Research and suggestions about how to make on-line environments more constructive have been published for awhile. For example, lac, of anonymity and human moderation appear to be critical. One can also create better communities, perhaps by using levels of intimacy and trust. In the physical architecture of a home, for example, Christopher Alexander points out that most homes have a gradient from public to private space. The front porch, for instance, is somewhat public. Your vestibule or entry is somewhat private but you may let in the pizza delivery man. People would have to be further vetted to be allowed into your living room. Traditionally, the bedroom and inner garden would be still more private and reserved for fewer people.
In some cases, people may type something that is unintentionally uncivil. When you speak face to face, you can see the reactions of the other person immediately. This allows you to get feedback in real time and discover immediately that you may be causing an emotional reaction in the other person. You may choose to moderate your speech accordingly. In addition, when you speak, you say things in a particular tone of voice with a particular prosody. I might say, “Wow. That is a really interesting dress.” I could say this and sincerely mean precisely that. If I type those words, however, you do not actually hear my voice. Instead, you “hear” these words mentally with the intonation you put on them. You may hear me say it sarcastically even though it was not intended that way. Alternatively, you could “hear” me say those words suggestively, as a come on, even though I intended nothing of the sort.
In couples therapy, people are often encouraged to use “I talk” instead of “You talk.” What this means is that it works more productively for me to talk about how I feel about you and what you do than about what you do and how you should change. It also works better to be specific and to seek a solution rather than to be general. For example, let’s suppose I find my socks scattered all about the house. It works better to say, “This evening, after a hard day at work, I felt a sense of eager anticipation as I opened the front door. Then, when I saw socks strewn about the living room, my heart sank. I would be really happy if I saw no scattered sox.” than to say, “You are such a slob! You don’t care about my sox. You always strew them everywhere!” Your spouse is much more likely to react favorably to the first statement than the second. Of course, in our case, the real culprits are the cats. And no amount of coaxing or coaching, however lovingly I couch it, will convince the cats from strewing my sox about. If I want them to quit, I will have to put the sox out of reach. Similarly, people being what they are, one cannot simply ask them to behave well. The situation must include guidance and enforced penalties for misbehavior as well as perceived benefits for good behavior. Should companies provide (optional?) guidelines on rules of discourse such as being specific and using I-Talk?
While the formal properties and terms of service of the social media may be a strong force in influencing behavior, they are not determinative. For example, in the early days of AOL, there were “chat rooms” which allowed up to 21 or 22 people to enter. People could only input a couple lines at a time. Most chat rooms that I explored were largely filled with “age sex location checks” and trivial talk. I tried on several occasions to engage people in more serious debate and discussion on issues of importance to the future of civilization. My wife made similar attempts. Generally these attempts failed. But on some occasions, we both entered the same chat room and began more serious discussion. On these occasions, people were much more likely to move to that type of interaction than if just one of us tried it alone.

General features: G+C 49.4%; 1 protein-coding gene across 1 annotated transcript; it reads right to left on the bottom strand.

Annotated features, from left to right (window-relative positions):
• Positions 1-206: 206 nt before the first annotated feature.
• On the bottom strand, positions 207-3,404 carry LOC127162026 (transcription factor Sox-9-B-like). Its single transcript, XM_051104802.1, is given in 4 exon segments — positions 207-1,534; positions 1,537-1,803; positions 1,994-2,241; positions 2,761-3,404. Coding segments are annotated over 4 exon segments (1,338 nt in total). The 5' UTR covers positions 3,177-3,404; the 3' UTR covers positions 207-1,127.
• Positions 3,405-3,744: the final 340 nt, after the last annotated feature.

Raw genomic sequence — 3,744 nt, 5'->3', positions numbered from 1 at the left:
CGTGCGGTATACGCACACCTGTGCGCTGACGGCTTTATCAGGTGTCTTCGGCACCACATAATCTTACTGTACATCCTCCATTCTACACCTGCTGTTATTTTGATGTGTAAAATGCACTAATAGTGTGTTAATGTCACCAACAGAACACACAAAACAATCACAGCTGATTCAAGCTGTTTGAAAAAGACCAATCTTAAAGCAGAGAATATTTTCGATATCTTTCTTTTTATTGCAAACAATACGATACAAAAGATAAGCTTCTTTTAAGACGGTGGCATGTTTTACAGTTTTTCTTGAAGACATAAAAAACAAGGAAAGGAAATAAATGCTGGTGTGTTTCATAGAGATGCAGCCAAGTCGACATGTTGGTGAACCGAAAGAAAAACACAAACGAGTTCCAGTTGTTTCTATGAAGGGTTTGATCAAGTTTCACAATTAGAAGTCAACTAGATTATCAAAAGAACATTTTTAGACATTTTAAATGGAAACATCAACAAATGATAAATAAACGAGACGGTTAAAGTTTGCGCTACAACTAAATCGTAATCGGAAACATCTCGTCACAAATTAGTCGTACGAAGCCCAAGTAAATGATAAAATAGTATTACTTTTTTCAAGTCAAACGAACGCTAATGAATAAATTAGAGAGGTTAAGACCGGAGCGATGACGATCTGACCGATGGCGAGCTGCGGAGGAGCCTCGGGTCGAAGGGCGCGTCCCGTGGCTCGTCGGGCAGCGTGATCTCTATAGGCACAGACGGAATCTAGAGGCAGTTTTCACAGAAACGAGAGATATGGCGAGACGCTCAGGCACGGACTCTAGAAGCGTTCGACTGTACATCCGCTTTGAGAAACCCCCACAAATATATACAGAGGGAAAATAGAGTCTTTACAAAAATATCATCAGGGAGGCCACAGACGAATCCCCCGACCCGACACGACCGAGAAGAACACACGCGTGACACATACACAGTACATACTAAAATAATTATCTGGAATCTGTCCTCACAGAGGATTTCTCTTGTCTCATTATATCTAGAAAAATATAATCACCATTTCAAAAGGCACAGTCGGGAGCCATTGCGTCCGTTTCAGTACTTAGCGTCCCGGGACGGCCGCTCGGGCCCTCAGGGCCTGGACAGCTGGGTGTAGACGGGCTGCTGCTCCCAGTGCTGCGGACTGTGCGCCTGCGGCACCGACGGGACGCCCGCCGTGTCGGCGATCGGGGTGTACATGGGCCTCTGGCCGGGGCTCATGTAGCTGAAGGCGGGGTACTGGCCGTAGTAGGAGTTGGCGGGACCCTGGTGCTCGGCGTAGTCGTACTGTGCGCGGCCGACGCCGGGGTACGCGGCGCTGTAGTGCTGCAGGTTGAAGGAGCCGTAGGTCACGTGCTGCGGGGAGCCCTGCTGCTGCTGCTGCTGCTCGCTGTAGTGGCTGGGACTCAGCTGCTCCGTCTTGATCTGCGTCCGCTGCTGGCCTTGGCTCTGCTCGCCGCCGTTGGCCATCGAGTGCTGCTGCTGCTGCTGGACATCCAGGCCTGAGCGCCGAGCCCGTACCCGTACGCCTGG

At this time, there were several “Native American” chat rooms. These chat rooms were completely different from the “typical ones.” I could “tell a story” — a long story — two lines at a time and no-one would interrupt. When I finished a story, people would comment. After that, someone else would “tell” a long story — again without interruption for perhaps a half hour or more. At the end of that, people would comment on the story. So, the formal characteristics of the medium could prove adequate for several quite different modes of communication depending on how people acted.
If you read the “Terms of Service” of various social media, you may quickly come to the conclusion that their main motivation is to make money. After all, they are for-profit corporations. However, it seems clear that some thought has been given to safety and privacy concerns. It’s less clear that much consideration has been given to how these social media may be shaping (or misshaping?) society as a whole.
We drive our private cars on public roads. We have considerable freedom in how we drive and when we drive and how we drive. But we are not allowed to drive north on a one-way, southbound street. We are not allowed to weave in and out of traffic or speed recklessly nor block traffic by sitting still in the middle of the road. The car manufacturers do not control these laws. They are enacted for the benefit of society as a whole. Safety is a large consideration, but not the only one. (If it were, we might have a world-wide speed limit of 35 or 40 mph). The rules recognize that safety is important but so is “reasonable” speed. We tolerate a fair number of deaths every year in order to accommodate speed. But if we were killing half the population, we would insist on changing the rules. Perhaps it is time to start considering changing the rules about how we use social media. Perhaps the Terms of Service should not be the sole province of the company’s who provide the platform any more than the construction companies that build our roads are the sole determiner of traffic laws, fines, and penalties.
There are many other thoughts on media, its impact on society, and how to make it a better force for good. Here is just a small sample.